We were almost all there, two sisters, two brothers and I— a living archive to record the latest manifestation of our father’s brutal nature. A playful swipe from our father at Peter was suddenly transformed to a flailing of fists on this holiest of days. My brother had an inch or two in height advantage, but our father had earned extra money as a bare-knuckle fighter in his youth. The Queensberry rules go out the window; my father and brother are really going at it.

Jesus H., another wholesome family Christmas. Meanwhile the back door to our home is still ajar. In the background our Johnny Mathis vinyl is playing on our turntable, “It’s the Most Wonderful Time of the Year.” My father was furious, clearly not making much headway apart from a fistful of my brother’s hair in his hand, forcefully jerking my brother’s head down to waist level.

“You’re cheating, you can’t even fight fair,” my brother cried out, his face held in my father’s grip facing the ground.

“If you didn’t have long hair like a girl, I wouldn’t pull it,” my father grunts.

Our uncle, a congenial Catholic priest, visiting from New Jersey for Christmas, appeared at the back door and attempted to pull my father and Peter apart. His spectacles were knocked comically askew in the midst of his attempt to break up the fight.

“Stop, stop… enough. Gus, he’s only a lad.”

“You had enough?” my father shouts. Suddenly, he let go, not waiting for an answer. He turned his back on my brother and addressed my mother.

“See what you’ve done? You have ruined him. Either he goes or I go.”

Alas our sole provider Gus, a country veterinarian well liked among the farmers, was not the one to be cast out. Walking back into the house to get his car keys, he left his ultimatum hanging over our Christmas. Peter has been banished from family life to a series of damp flats he shared with other teenage outcasts of Navan. Our father disappeared drinking for a few days. By the time he returned the fight has added one more dark cloud to join the others; accumulated damp clouds, layer over layer on Christmas past.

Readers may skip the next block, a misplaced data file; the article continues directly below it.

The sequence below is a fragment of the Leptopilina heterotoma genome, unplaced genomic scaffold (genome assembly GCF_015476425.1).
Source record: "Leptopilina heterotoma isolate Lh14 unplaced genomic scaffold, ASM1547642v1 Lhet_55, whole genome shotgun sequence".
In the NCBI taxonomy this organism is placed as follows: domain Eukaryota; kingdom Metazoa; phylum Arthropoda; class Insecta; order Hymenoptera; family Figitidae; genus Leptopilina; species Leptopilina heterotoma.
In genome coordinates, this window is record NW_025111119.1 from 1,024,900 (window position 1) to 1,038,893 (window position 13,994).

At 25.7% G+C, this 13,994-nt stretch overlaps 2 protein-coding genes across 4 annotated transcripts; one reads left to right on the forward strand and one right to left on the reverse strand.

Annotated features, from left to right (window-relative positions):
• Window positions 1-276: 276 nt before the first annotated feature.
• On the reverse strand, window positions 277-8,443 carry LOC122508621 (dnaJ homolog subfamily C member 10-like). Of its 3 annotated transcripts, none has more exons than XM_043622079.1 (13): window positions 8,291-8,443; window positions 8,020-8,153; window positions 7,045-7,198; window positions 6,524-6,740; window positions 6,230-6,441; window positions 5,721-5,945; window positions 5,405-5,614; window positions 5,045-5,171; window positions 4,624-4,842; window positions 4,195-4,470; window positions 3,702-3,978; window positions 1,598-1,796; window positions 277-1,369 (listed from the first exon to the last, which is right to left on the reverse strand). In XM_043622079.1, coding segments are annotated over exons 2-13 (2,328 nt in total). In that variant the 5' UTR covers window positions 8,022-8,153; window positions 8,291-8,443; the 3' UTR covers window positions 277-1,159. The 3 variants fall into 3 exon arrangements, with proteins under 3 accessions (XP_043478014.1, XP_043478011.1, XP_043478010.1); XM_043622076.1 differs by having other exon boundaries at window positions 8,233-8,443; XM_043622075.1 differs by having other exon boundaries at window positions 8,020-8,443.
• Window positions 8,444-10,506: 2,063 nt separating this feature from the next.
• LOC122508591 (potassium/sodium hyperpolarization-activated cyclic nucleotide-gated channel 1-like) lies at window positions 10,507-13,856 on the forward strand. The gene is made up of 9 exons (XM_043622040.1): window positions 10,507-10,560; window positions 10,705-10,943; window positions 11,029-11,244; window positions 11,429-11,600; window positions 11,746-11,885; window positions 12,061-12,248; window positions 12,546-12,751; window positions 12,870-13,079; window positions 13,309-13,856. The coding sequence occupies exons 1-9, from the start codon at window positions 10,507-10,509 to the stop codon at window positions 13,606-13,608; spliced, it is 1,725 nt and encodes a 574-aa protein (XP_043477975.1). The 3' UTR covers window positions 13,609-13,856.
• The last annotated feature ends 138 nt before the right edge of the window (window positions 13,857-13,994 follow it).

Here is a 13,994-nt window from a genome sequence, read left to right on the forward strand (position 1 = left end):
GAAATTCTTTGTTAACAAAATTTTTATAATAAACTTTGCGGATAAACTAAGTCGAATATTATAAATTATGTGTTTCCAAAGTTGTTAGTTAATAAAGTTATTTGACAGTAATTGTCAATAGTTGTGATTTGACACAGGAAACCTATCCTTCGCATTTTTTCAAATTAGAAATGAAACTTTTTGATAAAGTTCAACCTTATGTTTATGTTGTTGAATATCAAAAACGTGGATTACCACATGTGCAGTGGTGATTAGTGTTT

With a Christmas song playing on the radio, it’s hard not to think of the men of my family swinging punches at each other on that Christmas Day over forty years ago. Partial as I am to sinners and pagans, I stay out of bars myself. I don’t mind sitting in cars waiting to go home.

My mother has given up waiting for us to come home. She is long dead now, the rest of us are scattered—from New York to London to Paris. The fattened calf was never slaughtered for Peter, the prodigal son never got to go home to a welcome. He will expect my phone call this weekend as he sits alone, a fragile man in his damp London flat reading the Irish Times dreaming of a return home.

As I write a holiday card to my father, I think of his voice still strong over the telephone, so happy to hear from me always. Instantly it returns me to the boy I was, accompanying him on farm visits as he administered to the sick on four legs.

I will fly home this spring and sit for hours with him chatting over tea and biscuits. Now eighty-three years old he has never been happier. He spends his days in doctors' waiting rooms or walking behind the coffins of friends. Today he lives high on a hill in the country, with his companion and his beloved horses, all of his sins either forgotten or forgiven.

John Francis Bourke is a longtime Brooklyn-based photographer.

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John Francis Bourke is a longtime Brooklyn-based writer and photographer. You can find John on Linkedin or follow him on Twitter.